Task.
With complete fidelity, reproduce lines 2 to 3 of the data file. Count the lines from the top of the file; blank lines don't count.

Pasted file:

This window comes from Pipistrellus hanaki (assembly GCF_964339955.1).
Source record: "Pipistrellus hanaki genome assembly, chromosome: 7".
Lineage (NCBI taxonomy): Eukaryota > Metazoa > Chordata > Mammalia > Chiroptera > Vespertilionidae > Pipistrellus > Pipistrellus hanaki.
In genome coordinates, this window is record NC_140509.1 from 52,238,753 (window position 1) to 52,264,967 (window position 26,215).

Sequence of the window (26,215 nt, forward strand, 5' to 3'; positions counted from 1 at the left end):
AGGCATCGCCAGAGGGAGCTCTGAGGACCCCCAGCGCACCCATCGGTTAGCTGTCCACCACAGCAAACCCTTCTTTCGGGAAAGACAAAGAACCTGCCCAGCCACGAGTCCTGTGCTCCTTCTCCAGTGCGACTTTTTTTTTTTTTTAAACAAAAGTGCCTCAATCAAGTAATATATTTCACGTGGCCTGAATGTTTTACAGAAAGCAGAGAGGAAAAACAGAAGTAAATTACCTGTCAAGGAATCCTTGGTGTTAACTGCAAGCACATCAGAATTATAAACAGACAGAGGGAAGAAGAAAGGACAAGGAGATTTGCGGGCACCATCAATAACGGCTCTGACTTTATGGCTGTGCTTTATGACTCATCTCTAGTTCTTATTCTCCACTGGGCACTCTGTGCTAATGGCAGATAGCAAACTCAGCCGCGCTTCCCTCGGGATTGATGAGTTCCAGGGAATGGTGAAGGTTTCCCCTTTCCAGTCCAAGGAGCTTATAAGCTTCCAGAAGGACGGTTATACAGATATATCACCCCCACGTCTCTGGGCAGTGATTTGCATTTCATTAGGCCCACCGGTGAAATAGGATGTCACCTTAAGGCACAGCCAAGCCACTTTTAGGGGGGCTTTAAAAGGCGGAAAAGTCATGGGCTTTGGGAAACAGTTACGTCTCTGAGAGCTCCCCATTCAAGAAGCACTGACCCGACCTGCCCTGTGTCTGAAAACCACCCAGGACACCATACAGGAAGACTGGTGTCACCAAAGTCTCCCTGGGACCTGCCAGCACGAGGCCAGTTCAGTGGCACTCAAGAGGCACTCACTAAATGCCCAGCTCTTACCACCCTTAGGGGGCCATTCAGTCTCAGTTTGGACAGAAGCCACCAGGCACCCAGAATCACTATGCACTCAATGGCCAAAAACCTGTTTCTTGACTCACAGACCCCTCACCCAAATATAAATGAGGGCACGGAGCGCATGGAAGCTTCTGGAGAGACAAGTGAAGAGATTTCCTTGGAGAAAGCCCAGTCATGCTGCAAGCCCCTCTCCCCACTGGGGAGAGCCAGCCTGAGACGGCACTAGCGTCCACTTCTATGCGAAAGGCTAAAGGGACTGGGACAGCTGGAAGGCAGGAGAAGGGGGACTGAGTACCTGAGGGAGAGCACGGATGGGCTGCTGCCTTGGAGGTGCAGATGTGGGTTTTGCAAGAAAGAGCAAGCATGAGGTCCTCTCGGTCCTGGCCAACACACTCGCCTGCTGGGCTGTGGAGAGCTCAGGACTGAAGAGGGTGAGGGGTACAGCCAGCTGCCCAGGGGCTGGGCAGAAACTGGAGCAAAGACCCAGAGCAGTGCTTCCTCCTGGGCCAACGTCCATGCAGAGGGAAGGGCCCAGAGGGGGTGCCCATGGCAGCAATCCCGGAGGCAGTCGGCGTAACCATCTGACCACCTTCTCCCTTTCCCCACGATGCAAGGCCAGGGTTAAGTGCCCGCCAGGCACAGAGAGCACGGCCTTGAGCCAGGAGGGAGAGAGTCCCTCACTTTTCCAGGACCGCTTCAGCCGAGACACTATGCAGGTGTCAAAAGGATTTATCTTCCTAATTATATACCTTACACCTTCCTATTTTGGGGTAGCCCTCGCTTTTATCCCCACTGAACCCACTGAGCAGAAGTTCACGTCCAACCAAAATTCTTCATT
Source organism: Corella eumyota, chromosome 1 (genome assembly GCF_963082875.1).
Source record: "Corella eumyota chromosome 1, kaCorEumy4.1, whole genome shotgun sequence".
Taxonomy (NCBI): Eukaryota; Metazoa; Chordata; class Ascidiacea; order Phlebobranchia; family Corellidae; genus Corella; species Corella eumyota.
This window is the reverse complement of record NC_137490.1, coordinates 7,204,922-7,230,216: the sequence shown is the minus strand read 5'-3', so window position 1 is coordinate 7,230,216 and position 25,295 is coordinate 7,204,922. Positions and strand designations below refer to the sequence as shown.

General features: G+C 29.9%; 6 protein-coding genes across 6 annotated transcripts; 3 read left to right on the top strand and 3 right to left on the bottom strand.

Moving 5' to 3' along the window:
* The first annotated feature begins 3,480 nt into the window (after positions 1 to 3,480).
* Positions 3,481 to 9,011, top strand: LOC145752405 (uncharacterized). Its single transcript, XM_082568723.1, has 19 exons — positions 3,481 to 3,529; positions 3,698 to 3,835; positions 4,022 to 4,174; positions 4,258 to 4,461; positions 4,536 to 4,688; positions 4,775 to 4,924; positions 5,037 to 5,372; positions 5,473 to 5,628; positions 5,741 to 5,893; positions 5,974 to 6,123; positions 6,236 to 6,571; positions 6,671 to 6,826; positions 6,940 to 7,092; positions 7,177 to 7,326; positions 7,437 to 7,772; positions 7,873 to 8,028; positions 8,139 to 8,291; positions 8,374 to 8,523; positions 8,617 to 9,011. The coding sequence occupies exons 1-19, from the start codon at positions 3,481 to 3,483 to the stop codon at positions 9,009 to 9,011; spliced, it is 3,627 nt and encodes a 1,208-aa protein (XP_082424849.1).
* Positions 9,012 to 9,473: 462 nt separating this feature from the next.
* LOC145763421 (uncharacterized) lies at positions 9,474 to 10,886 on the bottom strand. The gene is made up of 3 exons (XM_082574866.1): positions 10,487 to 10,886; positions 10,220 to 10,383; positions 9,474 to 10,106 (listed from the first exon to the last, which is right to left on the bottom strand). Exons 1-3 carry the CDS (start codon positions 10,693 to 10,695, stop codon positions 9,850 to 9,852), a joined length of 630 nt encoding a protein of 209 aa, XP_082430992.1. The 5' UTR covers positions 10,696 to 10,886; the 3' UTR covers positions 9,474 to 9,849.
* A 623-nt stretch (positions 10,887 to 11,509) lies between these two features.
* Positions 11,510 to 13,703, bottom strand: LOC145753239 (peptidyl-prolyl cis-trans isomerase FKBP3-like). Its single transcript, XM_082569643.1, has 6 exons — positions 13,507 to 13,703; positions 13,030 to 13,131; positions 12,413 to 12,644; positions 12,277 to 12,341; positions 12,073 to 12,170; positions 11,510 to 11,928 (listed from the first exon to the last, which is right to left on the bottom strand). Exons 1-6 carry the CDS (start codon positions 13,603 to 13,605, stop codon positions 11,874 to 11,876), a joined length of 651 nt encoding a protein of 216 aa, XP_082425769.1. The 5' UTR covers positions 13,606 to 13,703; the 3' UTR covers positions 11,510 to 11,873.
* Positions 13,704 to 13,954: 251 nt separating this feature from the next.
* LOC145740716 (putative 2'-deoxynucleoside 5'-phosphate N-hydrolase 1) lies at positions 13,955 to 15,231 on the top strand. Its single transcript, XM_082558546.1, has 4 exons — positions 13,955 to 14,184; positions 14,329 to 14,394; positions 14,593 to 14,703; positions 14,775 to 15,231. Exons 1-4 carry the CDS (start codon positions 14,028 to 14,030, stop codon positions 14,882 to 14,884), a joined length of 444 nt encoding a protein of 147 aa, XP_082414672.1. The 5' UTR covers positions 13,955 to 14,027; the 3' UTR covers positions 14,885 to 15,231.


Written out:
Source record: "Pipistrellus hanaki genome assembly, chromosome: 7".
Lineage (NCBI taxonomy): Eukaryota > Metazoa > Chordata > Mammalia > Chiroptera > Vespertilionidae > Pipistrellus > Pipistrellus hanaki.